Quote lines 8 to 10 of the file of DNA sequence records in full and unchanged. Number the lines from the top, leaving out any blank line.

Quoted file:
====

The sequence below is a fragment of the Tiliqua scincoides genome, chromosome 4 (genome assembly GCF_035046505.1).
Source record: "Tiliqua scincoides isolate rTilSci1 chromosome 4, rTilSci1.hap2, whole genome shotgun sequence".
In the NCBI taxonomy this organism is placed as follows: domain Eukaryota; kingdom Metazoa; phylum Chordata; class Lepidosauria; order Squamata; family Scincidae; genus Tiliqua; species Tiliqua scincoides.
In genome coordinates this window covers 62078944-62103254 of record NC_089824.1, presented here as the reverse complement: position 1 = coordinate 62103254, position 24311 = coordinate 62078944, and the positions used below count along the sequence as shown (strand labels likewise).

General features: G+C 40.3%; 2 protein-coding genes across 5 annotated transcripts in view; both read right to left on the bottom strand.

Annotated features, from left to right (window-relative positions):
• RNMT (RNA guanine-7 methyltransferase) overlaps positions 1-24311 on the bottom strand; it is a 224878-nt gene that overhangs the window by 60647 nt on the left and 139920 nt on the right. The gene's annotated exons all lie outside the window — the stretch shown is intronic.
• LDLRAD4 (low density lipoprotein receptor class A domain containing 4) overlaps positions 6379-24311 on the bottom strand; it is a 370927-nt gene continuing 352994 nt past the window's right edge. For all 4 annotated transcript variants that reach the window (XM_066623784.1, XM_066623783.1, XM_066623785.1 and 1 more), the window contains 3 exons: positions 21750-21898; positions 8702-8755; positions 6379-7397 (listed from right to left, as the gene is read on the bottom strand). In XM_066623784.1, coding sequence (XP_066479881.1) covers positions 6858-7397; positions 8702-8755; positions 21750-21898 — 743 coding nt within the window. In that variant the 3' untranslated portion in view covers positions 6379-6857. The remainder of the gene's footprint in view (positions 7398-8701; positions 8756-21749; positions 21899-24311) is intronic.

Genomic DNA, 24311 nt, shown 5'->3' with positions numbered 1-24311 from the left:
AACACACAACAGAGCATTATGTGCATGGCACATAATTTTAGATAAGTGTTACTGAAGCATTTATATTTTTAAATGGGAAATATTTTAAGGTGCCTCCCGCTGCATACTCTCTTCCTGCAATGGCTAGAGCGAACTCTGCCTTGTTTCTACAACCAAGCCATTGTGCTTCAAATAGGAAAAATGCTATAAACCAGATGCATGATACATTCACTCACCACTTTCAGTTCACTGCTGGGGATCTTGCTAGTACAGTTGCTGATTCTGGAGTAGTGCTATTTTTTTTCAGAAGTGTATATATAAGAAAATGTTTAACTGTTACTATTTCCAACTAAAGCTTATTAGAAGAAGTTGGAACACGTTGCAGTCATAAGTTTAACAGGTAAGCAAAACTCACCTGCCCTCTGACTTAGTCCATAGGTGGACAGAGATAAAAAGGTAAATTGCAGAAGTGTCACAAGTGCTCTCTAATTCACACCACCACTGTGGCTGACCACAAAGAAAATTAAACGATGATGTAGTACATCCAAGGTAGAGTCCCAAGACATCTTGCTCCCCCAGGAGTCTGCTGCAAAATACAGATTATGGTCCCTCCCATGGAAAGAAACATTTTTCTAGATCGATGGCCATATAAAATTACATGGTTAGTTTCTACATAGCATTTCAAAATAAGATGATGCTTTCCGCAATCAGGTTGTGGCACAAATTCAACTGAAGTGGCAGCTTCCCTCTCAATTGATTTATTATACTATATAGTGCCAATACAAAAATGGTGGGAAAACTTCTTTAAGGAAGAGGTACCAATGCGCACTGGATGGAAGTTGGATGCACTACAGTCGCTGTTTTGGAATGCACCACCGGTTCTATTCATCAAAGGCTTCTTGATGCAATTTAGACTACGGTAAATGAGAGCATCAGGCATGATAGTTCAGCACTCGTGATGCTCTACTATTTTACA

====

• LDLRAD4 (low density lipoprotein receptor class A domain containing 4) overlaps positions 6379-24311 on the bottom strand; it is a 370927-nt gene continuing 352994 nt past the window's right edge. For all 4 annotated transcript variants that reach the window (XM_066623784.1, XM_066623783.1, XM_066623785.1 and 1 more), the window contains 3 exons: positions 21750-21898; positions 8702-8755; positions 6379-7397 (listed from right to left, as the gene is read on the bottom strand). In XM_066623784.1, coding sequence (XP_066479881.1) covers positions 6858-7397; positions 8702-8755; positions 21750-21898 — 743 coding nt within the window. In that variant the 3' untranslated portion in view covers positions 6379-6857. The remainder of the gene's footprint in view (positions 7398-8701; positions 8756-21749; positions 21899-24311) is intronic.

Genomic DNA, 24311 nt, shown 5'->3' with positions numbered 1-24311 from the left:
AACACACAACAGAGCATTATGTGCATGGCACATAATTTTAGATAAGTGTTACTGAAGCATTTATATTTTTAAATGGGAAATATTTTAAGGTGCCTCCCGCTGCATACTCTCTTCCTGCAATGGCTAGAGCGAACTCTGCCTTGTTTCTACAACCAAGCCATTGTGCTTCAAATAGGAAAAATGCTATAAACCAGATGCATGATACATTCACTCACCACTTTCAGTTCACTGCTGGGGATCTTGCTAGTACAGTTGCTGATTCTGGAGTAGTGCTATTTTTTTTCAGAAGTGTATATATAAGAAAATGTTTAACTGTTACTATTTCCAACTAAAGCTTATTAGAAGAAGTTGGAACACGTTGCAGTCATAAGTTTAACAGGTAAGCAAAACTCACCTGCCCTCTGACTTAGTCCATAGGTGGACAGAGATAAAAAGGTAAATTGCAGAAGTGTCACAAGTGCTCTCTAATTCACACCACCACTGTGGCTGACCACAAAGAAAATTAAACGATGATGTAGTACATCCAAGGTAGAGTCCCAAGACATCTTGCTCCCCCAGGAGTCTGCTGCAAAATACAGATTATGGTCCCTCCCATGGAAAGAAACATTTTTCTAGATCGATGGCCATATAAAATTACATGGTTAGTTTCTACATAGCATTTCAAAATAAGATGATGCTTTCCGCAATCAGGTTGTGGCACAAATTCAACTGAAGTGGCAGCTTCCCTCTCAATTGATTTATTATACTATATAGTGCCAATACAAAAATGGTGGGAAAACTTCTTTAAGGAAGAGGTACCAATGCGCACTGGATGGAAGTTGGATGCACTACAGTCGCTGTTTTGGAATGCACCACCGGTTCTATTCATCAAAGGCTTCTTGATGCAATTTAGACTACGGTAAATGAGAGCATCAGGCATGATAGTTCAGCACTCGTGATGCTCTACTATTTTACA